HR-related costs

Reducing HR-related costs in a large company

Background

A large company was facing increased HR-related costs associated with involuntary managerial turnover, stress-related claims and poor productivity levels. A suspected cause of these issues was poor manager behaviour towards employees. It was difficult for the organisation to quantify and put forward recommendations to management about how to respond to the rising problem.

The Genos Solution

Using the Genos 180° Emotionally Intelligent Leadership Feedback Assessment, Genos assessed and tracked the emotional intelligence of almost all leaders in the business to determine:

  1. Whether emotional intelligence predicted leadership effectiveness and levels of employee engagement in the business.
  2. Whether low levels of emotional intelligence were related to involuntary managerial turnover in the business.
  3. Whether improvements in managers’ emotional intelligence would decrease rising human resource costs associated with aforementioned issues.

Using company demographics within the Genos Surveys platform, the organisation was able to look at levels of emotionally intelligent leadership across different locations, functions, and managerial levels and the relationship these levels had with HR-related costs associated with them. All assessed managers received a personal debrief of their results, a self-paced emotional intelligence development guide and learning experiences designed to boost their emotional intelligence.

The Direct Reports of managers rated:

  1. How important it was to them personally, that their manager demonstrated emotionally intelligent leadership behaviours.
  2. How well their manager demonstrated emotionally intelligent leadership behaviours.
  3. How effective the overall leadership of their manager was.
  4. Their level of employee engagement.

Results

There was a direct link between managers’ emotional intelligence and leadership effectiveness (r= .7). Emotional intelligence accounted for about 50% of what it took to be an effective leader. Considering all the different competencies and experiences required to lead effectively, this is significant. Effective leaders drive greater shareholder value, net profit and levels of innovation[1].

A positive correlation between levels of employee engagement and managers’ emotional intelligence was also found (r=.22). At this company, emotionally intelligent leadership contributes to employees’ level of engagement (about 5% thereof), which is not insignificant when you consider all the different factors that influence levels of employee engagement (often outside of their manager’s direct control) such as the remuneration, working conditions, career opportunities and so on. Consider also that a 5% increase in engagement typically returns around $14m to the bottom line of ASX 100 listed entities. This result suggested that improvements in managers’ emotional intelligence at the company may in turn improve their direct reports’ levels of productivity.

 

Assessment results by company demographics also revealed a relationship between low levels of emotional intelligence in managers and elevated human resource related costs. Regions and functions with the highest levels of human resource costs also had the highest percentage of managers with below-average levels of emotional intelligence. Indeed 80% of managers with emotional intelligence in bottom quartile of the population (below the 25th percentile), left the organisation within a 24 month period.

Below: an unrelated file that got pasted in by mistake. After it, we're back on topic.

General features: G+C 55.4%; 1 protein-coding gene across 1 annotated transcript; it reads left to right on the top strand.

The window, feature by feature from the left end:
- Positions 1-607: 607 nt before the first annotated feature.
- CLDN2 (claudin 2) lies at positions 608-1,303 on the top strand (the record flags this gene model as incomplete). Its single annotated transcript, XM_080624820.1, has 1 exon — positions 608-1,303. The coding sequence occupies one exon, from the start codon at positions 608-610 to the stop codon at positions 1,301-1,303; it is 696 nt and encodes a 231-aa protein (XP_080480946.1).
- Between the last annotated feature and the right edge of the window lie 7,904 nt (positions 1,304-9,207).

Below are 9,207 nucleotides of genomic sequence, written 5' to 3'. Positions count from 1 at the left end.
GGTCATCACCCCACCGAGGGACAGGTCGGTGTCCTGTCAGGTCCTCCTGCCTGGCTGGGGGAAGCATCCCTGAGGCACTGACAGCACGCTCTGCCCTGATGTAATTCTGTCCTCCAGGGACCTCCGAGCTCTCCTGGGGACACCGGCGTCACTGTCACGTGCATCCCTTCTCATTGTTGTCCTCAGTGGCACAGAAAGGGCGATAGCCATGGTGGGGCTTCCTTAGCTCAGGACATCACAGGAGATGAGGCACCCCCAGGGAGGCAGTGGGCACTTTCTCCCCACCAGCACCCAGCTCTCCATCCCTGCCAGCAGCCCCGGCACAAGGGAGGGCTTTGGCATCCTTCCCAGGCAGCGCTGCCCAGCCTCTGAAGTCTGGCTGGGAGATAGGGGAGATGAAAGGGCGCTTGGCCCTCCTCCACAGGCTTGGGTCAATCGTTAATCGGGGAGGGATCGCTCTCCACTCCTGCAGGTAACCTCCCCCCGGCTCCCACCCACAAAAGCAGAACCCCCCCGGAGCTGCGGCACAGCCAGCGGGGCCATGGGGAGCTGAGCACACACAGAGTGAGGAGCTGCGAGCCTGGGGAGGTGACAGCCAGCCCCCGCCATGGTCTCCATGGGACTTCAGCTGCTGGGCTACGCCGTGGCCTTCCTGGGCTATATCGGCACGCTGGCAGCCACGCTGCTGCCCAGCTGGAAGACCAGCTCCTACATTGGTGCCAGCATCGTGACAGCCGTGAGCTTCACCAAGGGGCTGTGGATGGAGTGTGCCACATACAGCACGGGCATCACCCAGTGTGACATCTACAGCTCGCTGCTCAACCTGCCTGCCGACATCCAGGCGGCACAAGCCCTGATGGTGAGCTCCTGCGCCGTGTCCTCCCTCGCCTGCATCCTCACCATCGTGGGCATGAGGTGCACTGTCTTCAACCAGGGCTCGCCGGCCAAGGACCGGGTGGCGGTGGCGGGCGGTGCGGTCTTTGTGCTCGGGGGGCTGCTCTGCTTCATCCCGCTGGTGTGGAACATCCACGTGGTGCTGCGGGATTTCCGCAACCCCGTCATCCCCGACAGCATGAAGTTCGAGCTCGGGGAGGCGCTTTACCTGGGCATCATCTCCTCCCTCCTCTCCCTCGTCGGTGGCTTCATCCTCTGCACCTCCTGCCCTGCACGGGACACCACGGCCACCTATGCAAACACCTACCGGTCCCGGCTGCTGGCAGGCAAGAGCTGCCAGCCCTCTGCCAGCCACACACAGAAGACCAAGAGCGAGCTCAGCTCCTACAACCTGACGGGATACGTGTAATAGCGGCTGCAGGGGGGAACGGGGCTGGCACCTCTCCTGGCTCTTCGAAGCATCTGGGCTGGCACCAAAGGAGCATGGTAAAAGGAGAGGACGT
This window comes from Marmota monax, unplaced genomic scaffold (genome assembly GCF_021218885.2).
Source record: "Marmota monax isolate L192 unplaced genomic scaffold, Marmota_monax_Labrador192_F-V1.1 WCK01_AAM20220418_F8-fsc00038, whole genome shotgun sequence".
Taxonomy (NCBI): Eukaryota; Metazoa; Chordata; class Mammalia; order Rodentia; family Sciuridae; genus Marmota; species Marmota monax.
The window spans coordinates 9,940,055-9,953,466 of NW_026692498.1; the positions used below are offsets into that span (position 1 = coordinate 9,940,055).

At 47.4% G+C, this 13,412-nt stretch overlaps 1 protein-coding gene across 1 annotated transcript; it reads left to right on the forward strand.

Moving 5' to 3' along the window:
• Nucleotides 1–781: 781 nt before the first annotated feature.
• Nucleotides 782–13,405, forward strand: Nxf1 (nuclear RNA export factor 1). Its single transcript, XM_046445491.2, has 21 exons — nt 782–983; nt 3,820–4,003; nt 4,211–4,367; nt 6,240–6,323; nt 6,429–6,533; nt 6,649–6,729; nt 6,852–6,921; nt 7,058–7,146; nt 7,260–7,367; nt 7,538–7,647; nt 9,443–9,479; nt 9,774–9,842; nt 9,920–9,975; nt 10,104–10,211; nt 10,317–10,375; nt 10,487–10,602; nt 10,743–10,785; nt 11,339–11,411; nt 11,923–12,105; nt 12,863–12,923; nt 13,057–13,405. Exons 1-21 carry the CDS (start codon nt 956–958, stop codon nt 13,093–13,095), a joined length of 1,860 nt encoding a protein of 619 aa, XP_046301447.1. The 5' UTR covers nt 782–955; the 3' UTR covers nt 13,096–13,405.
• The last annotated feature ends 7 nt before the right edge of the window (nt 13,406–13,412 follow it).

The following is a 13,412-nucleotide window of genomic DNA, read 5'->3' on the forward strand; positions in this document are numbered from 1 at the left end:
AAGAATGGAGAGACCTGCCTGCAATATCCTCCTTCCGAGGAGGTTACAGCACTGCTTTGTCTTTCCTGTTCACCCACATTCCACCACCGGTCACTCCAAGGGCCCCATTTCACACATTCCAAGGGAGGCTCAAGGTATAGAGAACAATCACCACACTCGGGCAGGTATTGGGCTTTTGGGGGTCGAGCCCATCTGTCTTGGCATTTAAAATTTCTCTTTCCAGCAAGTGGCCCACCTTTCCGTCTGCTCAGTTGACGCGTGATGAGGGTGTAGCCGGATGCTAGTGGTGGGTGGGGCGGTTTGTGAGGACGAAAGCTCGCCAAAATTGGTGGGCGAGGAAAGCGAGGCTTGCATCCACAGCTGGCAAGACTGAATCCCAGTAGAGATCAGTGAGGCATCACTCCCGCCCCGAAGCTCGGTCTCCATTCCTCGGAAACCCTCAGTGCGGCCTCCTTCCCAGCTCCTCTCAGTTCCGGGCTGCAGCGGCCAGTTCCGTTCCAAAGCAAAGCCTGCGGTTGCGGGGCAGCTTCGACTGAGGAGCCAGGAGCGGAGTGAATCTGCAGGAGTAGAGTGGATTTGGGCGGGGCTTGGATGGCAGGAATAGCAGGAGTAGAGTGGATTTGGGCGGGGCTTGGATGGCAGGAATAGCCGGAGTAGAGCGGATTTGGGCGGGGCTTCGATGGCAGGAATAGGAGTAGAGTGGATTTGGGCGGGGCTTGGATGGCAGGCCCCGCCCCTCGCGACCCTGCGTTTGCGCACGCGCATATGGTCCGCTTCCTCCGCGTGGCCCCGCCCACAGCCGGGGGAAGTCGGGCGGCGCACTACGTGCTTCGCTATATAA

The findings of this assessment project indicated that:

  1. Emotional intelligence was a strong underlying determinant of effective leadership at the company.
  2. A manager’s emotional intelligence has a bearing on levels of employee engagement among their direct reports. The more emotional intelligence a manager demonstrates, the more likely their direct reports are to be engaged.
  3. Because of key findings 1 and 2 above, it was highly likely that emotionally intelligent managers drove productivity and kept HR-related costs low.

It was highly likely that improving the emotional intelligence of existing managers, particularly those that are low and average, will improve entity performance and reduce HR-related costs.

The Outcome

The findings of this internal study helped the organisation:

  1. Quantify that poor levels of emotionally intelligent leadership caused elevated levels of human resource related costs and poor productivity.
  2. Determine that investments in emotional intelligence development for managers would more than pay for itself via reductions in turnover and other human resource related costs.
  3. Target emotional intelligence development for managers where it was most needed in the business.
  4. Add emotional intelligence assessment into recruitment practices to reduce the chance of poor hires.
  5. Include emotional intelligence assessment in talent assessment and management practices within the company.

Participant Feedback 

This study helped us build a strong business case to senior management that investment in emotional intelligence assessment and development for managers would produce a return. While poor leadership was costing us money it was difficult to convince senior execs that soft skills (or a lack thereof) were the answer. The findings of the study also help us gain manager buy-in for emotional intelligence development programs we are now rolling out. Based on the Genos model and measure, emotional intelligence is helping us build a more supportive, mentally healthy and positive work environment free from incivility and discrimination and high on inclusiveness and respect.

[1] DeGroot, T., Kiker, D. S., & Cross, T. C. (2000). A meta-analysis to review organizational outcomes related to charismatic leadership. Canadian Journal of Administrative Sciences, 17(4), 356– 371.